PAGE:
Lingual tonsilitis is often caused by viral or bacterial infections. In many cases, it resolves without complications within a week. Rarely, it can cause complications like trouble breathing.

Lingual tonsillitis is inflammation of the lingual tonsils found near the back of your tongue. It usually resolves with or without treatment within a week. In rare cases, it can lead to complications like airway obstruction or the formation of a pus-filled abscess.

Tonsils are masses of lymph tissue in the back of your throat that act as the first defense against germs before they enter your digestive or respiratory tracts. White blood cells in your tonsils become active when they come into with potentially harmful germs in your throat. There are different kinds of tonsils.

Lingual tonsillitis is considered a rare cause of a sore throat that may develop after a viral or bacterial infection, though it’s possible that it’s often under-diagnosed as many people with a sore throat don’t see a doctor. Inflammation of your lingual tonsils has also been reported as a side effect of immunotherapy.

Read on to learn more about lingual tonsilitis, including symptoms, causes, and treatment options.

Types of tonsils

You have four sets of tonsils that make up a ring in the back of your throat. They are:

  • Lingual tonsils: behind the back of your tongue.
  • Palatine (faucial) tonsils: on each side of the back of your throat.
  • Adenoids (Nasopharyngeal tonsil): in the back of your nasal cavity.
  • Tubal tonsils: near the opening of your eustachian tubes, which connect your middle ears to your throat.
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Lingual tonsillitis can cause a sore throat. Additional symptoms caused by the swelling of your tonsils can include:

If the underlying cause is an infection, you may develop symptoms like:

Tonsilitis, in general, is usually caused by bacterial or viral infections. Lingual tonsilitis can develop from the same infections as palatine tonsilitis. Palatine tonsilitis is often referred to simply as tonsilitis.

Viral infections are the most common. Tonsilitis can be caused by many different types of viruses, such as:

The most common bacterial cause of tonsilitis is Streptococcus pyogenes. This bacterium also causes strep throat.

Another common cause of infection is laryngopharyngeal reflux, a form of acid reflux.

In a 2020 study, researchers reported three cases of lingual tonsilitis that developed as a side effect of immunotherapy drugs administered under the tongue to treat allergies.

Lingual tonsilitis is likely underdiagnosed since the lingual tonsils are only visible with a special tool called a laryngoscope. Most of the medical literature is on adults with this condition. It’s not clear whether this is due to it being more common in adults or because children are less likely to be checked for it.

Complications of tonsilitis are uncommon but can include:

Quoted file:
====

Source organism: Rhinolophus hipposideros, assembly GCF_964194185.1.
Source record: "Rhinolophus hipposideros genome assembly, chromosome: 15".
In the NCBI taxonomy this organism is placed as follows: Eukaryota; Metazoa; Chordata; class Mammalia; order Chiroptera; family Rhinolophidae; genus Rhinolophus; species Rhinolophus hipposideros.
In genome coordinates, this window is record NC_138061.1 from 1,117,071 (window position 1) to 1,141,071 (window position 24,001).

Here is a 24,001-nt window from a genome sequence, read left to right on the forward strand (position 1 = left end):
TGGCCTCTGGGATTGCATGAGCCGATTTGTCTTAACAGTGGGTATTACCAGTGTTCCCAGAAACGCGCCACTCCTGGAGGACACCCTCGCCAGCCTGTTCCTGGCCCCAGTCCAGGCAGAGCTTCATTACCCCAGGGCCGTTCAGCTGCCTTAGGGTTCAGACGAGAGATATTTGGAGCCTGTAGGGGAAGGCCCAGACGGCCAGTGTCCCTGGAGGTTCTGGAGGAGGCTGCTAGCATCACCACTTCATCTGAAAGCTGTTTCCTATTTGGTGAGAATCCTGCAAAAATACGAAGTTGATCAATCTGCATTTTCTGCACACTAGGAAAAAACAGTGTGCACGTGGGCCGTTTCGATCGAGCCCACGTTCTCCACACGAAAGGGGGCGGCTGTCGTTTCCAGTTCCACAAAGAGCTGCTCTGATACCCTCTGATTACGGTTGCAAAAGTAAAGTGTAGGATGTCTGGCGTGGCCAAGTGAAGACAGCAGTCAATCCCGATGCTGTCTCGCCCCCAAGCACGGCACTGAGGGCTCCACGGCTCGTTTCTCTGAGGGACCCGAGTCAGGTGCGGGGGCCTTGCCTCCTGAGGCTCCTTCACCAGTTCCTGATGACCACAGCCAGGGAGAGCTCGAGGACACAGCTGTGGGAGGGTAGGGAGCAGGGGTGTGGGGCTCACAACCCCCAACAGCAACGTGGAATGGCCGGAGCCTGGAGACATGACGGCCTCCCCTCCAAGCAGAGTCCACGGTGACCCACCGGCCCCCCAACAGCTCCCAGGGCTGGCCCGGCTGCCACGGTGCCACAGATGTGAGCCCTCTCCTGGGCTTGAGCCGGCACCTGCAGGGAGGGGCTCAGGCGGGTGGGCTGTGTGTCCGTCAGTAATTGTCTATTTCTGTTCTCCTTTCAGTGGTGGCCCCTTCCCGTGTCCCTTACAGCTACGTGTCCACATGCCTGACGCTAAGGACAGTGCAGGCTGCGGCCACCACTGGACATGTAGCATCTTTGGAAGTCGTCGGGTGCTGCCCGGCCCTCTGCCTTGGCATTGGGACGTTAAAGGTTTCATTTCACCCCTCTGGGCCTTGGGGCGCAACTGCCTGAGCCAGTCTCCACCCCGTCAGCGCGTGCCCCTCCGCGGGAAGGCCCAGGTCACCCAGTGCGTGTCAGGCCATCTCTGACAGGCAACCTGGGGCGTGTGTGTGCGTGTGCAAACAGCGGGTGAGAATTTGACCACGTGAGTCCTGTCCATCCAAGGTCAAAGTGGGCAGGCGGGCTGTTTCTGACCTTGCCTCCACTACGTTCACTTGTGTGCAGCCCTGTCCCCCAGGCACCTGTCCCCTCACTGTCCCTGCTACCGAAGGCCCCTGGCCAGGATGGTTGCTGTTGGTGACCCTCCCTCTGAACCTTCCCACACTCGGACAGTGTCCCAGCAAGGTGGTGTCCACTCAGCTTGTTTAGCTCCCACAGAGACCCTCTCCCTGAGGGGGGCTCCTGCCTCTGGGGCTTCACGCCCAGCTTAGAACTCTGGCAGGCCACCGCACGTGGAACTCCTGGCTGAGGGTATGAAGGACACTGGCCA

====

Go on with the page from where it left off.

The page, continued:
Lingual tonsil abscesses are extremely rare but can be life threatening.

The National Health Service recommends seeing a doctor if tonsilitis symptoms don’t go away within 4 days or if you have repeated throat infections.

A doctor might suspect tonsilitis based on your symptoms. Tests that can help support your diagnosis include:

  • a throat swab to test for bacteria
  • a complete blood count to look for signs of infection
  • a physical exam where the doctor will:

Laryngoscopy is required for a definitive diagnosis of lingual tonsilitis. Laryngoscopy involves using a special camera to examine the structures in the back of your throat.

Lingual tonsilitis may not require any specific treatment if it isn’t causing complications. General ways you may be able to help ease symptoms include:

  • getting plenty of rest to help your body recover
  • staying hydrated and drinking plenty of fluids
  • taking over-the-counter pain relievers such as ibuprofen or acetaminophen (Tylenol)

Bacterial infections are often treated with antibiotics. Antibiotics are not effective for tonsilitis caused by viral infections.

Surgical removal of the tonsils may be considered for people with frequent infections.

The best way to prevent tonsilitis is to take steps to avoid contact with the viruses and bacteria that cause it.

You may be able to prevent tonsilitis by:

  • wearing a mask in areas where there’s a high risk of coming into contact with people who are sick
  • avoiding people with respiratory or throat infections when possible
  • avoiding sharing drinks, utensils, or food with people with strep throat or other contagious infections
  • getting vaccinated for viruses such as the flu and COVID-19
  • washing your hands regularly with soapy water

Here are some frequently asked questions people have about lingual tonsilitis.

Is lingual tonsillitis dangerous?

Tonsilitis usually has an excellent outlook if complications don’t develop. Very rarely, lingual tonsilitis can cause life threatening complications like airway obstruction or lingual tonsil abscess.

How long does lingual tonsillitis last?

Acute tonsilitis usually resolves within a week. A small number of people have tonsilitis for longer or have recurrent tonsilitis that may require surgical removal of the tonsils.

A doctor can diagnose lingual tonsilitis with a test called a laryngoscopy. They can also perform a throat swab to see if your throat infection is caused by bacteria. Bacterial infections can be treated with antibiotics.